CBD Oil is very quickly becoming a staple nutritional supplement for millions of consumers worldwide. Despite its popularity, many consumers are still dubious of CBD oil because of its obvious associations with cannabis. They are interested in the potential benefits of CBD Oil consumption, but before trying would like to know ‘does CBD oil get you high'?
The World Health Organization: ‘CBD Oil Will Not Get You High’
According to the World Health Organization who recently published a report on the subject, there is no substantive evidence to suggest that CBD oil is likely to cause THC-like psychoactive effects . In other words, CBD oil will not get you high.
Tetrahydrocannabinol (THC) is the cannabinoid found within cannabis that causes the 'high' most people associate with cannabis consumption. The high caused by THC is characterised as the impairment of psychomotor and cognitive performance, as well as a range of physical effects such as increased heart rate and dry mouth.
Can CBD Oil Convert to THC and Get You High?
Following a test tube study where CBD converted to THC in acidic conditions, it was proposed that CBD oil may potentially convert to THC in the presence of an acid like the one inside the human stomach . This proposal is obviously very concerning to many prospective consumers of CBD oil, due to it being consumed orally.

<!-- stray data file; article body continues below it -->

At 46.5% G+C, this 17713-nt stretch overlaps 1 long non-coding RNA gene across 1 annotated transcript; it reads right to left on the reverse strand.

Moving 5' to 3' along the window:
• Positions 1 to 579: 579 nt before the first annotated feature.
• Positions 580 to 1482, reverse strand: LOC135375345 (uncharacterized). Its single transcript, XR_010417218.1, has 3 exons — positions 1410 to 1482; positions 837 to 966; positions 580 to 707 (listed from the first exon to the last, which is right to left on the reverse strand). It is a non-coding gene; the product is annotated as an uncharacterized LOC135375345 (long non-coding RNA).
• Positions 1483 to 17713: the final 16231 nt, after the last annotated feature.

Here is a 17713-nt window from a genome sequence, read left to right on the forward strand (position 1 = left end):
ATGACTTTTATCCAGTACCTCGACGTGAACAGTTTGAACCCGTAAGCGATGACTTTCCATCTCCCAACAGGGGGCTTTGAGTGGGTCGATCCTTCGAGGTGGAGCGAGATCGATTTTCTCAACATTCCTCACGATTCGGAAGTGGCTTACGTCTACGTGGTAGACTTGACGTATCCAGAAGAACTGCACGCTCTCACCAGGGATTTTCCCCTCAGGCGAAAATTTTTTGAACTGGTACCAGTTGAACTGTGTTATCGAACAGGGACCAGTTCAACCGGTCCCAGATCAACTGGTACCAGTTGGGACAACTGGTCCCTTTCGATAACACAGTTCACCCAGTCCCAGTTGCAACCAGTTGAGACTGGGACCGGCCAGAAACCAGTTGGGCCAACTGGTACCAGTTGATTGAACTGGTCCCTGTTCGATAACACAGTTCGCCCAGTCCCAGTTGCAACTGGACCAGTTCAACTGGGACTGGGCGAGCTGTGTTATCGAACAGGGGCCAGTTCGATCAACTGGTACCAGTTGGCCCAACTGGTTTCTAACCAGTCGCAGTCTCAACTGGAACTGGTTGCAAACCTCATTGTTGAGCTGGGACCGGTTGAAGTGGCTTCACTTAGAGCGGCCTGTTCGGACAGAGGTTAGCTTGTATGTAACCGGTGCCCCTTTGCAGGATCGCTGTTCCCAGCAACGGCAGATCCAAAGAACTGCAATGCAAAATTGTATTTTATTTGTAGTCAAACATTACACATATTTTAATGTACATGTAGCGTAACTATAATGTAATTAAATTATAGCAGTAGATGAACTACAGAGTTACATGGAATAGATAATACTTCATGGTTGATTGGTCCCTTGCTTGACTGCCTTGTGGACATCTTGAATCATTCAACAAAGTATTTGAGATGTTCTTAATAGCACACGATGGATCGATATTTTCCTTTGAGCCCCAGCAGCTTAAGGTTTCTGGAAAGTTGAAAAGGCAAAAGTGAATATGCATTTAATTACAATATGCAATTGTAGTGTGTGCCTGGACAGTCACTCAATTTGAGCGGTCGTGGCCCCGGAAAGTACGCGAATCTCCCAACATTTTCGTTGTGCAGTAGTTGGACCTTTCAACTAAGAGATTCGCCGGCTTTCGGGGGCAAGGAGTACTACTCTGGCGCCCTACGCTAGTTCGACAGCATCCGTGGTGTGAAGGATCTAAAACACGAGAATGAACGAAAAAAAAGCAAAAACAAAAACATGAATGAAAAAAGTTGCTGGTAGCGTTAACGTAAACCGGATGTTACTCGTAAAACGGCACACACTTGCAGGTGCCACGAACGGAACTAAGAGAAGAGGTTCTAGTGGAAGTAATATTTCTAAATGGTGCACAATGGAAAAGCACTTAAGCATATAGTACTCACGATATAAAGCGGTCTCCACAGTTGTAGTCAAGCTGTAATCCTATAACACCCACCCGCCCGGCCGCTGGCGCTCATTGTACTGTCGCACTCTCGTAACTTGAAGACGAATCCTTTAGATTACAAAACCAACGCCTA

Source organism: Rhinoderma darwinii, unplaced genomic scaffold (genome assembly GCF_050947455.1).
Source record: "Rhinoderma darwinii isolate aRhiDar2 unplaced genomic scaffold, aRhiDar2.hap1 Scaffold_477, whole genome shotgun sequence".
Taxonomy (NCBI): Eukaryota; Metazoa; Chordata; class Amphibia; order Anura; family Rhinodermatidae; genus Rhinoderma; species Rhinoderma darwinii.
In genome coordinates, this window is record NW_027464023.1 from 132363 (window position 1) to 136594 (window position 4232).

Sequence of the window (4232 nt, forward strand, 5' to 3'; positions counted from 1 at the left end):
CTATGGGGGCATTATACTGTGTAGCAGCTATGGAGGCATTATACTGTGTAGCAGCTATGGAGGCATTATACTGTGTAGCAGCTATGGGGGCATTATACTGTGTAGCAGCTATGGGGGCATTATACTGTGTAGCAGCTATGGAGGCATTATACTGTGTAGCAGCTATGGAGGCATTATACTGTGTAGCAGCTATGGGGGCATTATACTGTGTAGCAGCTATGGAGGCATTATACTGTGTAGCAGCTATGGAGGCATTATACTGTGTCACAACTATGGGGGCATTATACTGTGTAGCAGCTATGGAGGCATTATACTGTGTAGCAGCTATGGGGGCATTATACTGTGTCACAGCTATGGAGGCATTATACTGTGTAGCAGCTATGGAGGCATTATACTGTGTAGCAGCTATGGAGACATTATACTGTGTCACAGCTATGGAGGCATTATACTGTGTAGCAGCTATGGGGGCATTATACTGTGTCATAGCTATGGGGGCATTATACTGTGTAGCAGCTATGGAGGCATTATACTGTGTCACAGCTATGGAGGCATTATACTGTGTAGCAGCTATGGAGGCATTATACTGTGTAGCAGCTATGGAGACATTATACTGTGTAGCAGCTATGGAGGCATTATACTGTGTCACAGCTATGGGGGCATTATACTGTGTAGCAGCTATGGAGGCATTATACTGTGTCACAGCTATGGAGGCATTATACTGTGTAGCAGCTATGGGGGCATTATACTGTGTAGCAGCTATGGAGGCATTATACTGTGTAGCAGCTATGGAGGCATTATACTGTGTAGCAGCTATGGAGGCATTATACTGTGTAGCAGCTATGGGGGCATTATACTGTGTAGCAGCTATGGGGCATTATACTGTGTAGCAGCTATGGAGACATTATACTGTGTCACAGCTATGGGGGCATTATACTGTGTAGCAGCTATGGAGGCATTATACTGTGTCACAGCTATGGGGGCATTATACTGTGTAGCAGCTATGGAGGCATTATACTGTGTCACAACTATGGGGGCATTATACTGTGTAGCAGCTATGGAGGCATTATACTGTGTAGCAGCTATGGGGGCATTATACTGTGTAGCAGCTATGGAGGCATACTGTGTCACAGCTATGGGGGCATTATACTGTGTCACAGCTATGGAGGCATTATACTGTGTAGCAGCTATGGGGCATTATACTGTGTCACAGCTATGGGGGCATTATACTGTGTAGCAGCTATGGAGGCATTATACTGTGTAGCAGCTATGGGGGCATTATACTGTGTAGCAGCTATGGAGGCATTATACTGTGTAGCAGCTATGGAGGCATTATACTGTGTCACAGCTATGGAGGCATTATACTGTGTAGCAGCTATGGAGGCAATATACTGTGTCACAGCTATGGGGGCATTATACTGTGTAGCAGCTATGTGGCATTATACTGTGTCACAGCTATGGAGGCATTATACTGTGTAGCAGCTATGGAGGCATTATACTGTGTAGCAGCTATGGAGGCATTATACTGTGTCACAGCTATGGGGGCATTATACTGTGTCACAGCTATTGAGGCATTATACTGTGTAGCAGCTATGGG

Although worrying, such proposals and studies have been heavily refuted, as the simulated stomach acid environments used in such experiments do not replicate the physiological conditions and complexity of the human stomach .
To date, CBD to THC conversions have not been displayed in humans. A study conducted in 1991 investigating the effects of CBD on Huntington's disease gave participants oral doses of CBD at 700mg per day. This is a pretty large dose of CBD compared to what a typical CBD oil user would consume daily. Throughout the trial, patients had their blood taken and analysed for CBD and THC concentrations. The average CBD concentration in blood throughout the trial was around 7 nanograms per litre, with zero THC detected  .
This is supported by a review of the available scientific data conducted by Grotenhermen in 2015 . The review concluded that even large doses of CBD do not cause the psychological, psychomotor, cognitive or physical effects observed with THC consumption.